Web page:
GeneralHr Library

What Your Office Walls Are Telling Your Employees

Source | LinkedIn : By Kevin Chou


Soon after starting Kabam in 2009, we began displaying the company’s up-to-the-minute revenue figures on flat-screen monitors around the office. The practice is used by many tech startups to keep employees informed in a transparent culture, and I didn’t give it a second thought until a staff meeting in 2014. “You spend all this time at company meetings and business reviews talking about product quality and customer loyalty, but then I see only financial metrics on the walls,” said Aaron Loeb, who had joined us just a few weeks earlier. “Those things are not aligned.”

For a moment, I was surprised. We’re running a business here, and what better yardstick could there be for a growth company than good, old-fashioned revenue? But I soon realized that Aaron, who has since been promoted to our company President Live Services, was right. We were missing an opportunity to reinforce the real key to Kabam’s long-term success: our ability to create games that our customers would not only play and pay for today, but would love for years to come.

As a result, these monitors now broadcast how we’re doing on various measures of customer engagement and retention. One screen shows the number of daily customers who played in the last day and the differences with the prior day. Another one tracks customers that haven’t played at all in that time. Others display the average number of sessions customers play our games each day and their engagement cycles. And finally, we have monitors that show what’s happening in the various chat rooms to get a pulse on community hot topics.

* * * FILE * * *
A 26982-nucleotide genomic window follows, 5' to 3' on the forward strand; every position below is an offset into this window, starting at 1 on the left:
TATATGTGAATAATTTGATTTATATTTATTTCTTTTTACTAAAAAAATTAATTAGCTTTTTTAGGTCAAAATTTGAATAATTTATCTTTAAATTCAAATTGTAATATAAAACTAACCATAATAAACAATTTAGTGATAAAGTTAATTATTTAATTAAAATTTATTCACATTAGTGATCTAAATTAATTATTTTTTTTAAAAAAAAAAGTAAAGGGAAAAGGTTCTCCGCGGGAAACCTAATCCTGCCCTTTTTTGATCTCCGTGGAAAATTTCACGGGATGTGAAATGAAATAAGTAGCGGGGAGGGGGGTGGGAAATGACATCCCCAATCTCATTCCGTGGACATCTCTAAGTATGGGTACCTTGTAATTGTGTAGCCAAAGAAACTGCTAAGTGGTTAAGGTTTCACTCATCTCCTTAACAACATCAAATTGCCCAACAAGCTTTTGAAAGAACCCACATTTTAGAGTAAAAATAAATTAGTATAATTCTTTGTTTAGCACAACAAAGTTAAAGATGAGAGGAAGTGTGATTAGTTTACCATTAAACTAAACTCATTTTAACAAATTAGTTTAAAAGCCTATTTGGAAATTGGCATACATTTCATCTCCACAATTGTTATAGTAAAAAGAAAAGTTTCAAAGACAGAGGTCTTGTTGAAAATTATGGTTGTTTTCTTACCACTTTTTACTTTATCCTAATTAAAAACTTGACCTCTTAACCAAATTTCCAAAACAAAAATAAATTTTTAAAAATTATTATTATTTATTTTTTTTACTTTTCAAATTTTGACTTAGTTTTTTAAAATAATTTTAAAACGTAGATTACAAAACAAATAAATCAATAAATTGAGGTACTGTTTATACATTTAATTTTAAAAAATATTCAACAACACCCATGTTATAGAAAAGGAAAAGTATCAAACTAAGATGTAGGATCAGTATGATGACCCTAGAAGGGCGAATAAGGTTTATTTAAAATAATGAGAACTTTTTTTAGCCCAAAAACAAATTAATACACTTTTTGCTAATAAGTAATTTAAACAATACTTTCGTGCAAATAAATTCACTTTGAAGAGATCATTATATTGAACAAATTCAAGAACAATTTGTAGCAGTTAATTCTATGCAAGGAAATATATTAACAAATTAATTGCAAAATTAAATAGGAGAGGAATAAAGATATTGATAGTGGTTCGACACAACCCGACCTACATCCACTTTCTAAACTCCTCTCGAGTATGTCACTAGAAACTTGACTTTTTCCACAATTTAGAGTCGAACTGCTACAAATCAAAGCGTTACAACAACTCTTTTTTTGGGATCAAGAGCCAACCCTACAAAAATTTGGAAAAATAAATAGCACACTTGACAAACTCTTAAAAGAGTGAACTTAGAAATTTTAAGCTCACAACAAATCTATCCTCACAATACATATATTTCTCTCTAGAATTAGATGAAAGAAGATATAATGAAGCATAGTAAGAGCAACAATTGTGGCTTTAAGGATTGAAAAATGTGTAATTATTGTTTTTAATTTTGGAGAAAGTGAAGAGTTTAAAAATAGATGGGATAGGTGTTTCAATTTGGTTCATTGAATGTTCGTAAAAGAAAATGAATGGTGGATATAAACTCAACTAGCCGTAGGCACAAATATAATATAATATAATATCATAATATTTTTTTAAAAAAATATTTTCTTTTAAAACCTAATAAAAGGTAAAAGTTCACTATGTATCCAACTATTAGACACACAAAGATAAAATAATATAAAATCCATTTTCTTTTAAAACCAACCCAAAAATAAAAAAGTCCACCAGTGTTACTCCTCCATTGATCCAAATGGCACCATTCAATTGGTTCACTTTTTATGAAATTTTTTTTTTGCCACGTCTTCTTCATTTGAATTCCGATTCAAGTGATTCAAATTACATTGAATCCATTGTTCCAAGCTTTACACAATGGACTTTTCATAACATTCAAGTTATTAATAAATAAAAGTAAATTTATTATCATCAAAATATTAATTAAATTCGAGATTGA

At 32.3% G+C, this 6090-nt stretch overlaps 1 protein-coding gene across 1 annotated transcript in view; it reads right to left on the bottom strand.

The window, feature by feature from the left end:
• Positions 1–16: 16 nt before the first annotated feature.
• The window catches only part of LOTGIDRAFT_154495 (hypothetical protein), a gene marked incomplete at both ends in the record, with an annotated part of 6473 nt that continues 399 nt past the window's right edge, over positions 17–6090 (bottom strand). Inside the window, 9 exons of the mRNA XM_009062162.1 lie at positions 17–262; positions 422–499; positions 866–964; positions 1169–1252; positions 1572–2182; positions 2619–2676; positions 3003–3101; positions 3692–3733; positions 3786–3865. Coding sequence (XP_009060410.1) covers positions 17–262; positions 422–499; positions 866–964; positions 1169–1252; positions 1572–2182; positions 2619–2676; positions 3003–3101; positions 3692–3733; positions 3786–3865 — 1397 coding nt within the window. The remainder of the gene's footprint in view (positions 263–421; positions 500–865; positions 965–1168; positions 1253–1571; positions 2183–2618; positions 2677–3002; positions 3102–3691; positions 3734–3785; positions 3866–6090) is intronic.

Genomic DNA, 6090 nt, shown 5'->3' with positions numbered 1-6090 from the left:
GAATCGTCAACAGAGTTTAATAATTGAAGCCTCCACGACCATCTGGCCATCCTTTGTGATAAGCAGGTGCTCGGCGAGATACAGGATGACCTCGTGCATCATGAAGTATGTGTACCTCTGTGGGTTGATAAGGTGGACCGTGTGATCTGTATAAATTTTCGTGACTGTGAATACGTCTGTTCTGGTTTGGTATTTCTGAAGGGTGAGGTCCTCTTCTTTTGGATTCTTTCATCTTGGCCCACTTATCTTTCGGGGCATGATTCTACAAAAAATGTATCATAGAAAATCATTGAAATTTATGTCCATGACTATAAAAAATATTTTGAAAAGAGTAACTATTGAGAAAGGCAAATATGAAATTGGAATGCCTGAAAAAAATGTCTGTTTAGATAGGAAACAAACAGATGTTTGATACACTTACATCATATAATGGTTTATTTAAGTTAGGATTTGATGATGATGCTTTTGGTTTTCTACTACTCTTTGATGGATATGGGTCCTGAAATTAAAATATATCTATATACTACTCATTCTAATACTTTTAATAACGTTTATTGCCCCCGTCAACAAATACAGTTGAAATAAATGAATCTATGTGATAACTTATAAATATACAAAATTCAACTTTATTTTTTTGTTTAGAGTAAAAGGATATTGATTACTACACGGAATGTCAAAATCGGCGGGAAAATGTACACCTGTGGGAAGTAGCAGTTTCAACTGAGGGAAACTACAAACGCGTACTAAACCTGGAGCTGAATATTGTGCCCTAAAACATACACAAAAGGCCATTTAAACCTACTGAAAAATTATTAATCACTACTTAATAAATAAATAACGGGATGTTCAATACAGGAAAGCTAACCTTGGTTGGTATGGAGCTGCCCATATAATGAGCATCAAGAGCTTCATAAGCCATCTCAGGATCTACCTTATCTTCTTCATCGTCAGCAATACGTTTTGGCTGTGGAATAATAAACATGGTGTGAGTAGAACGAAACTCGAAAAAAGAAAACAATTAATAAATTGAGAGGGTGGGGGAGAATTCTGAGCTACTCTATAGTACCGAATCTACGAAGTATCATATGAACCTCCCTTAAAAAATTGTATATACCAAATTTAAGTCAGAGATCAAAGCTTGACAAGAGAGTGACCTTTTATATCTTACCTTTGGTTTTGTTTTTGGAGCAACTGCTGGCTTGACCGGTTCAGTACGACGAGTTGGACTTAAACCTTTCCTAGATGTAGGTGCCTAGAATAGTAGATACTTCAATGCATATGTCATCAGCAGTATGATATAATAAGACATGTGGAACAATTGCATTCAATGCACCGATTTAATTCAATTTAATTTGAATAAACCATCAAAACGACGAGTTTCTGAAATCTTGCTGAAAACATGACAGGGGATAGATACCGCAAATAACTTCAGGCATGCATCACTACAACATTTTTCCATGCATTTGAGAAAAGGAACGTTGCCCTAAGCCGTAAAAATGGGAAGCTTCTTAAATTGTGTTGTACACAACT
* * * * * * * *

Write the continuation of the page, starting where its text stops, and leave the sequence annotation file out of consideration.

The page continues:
The data is useful in its own right, but the not-so-subliminal message to employees is even more important. We want everyone at Kabam to focus more on what we can do to deepen our relationship with players, and less on what customers have recently paid us. Removing the revenue ticker is a signal that management doesn’t want everyone to get sidetracked every time there’s a sales hiccup.

Indeed, we have come to realize that our industry is very much like the TV business once a hit is born. Long-term success doesn’t come from stringing together flash-in-the-pan hits, but by carefully cultivating long-lived blockbusters like The Walking Dead, Breaking Bad and Game of Thrones, which generate huge and growing audiences – and thus business – year after year. Our top minds are now working on our next pass of getting even deeper into developing leading indicators of whether or not we’ll have a thriving player community in the future – predictors of engagement and retention as opposed to rearview mirror KPIs. Soon, these metrics will be the ones employees pass on their way to their desks.

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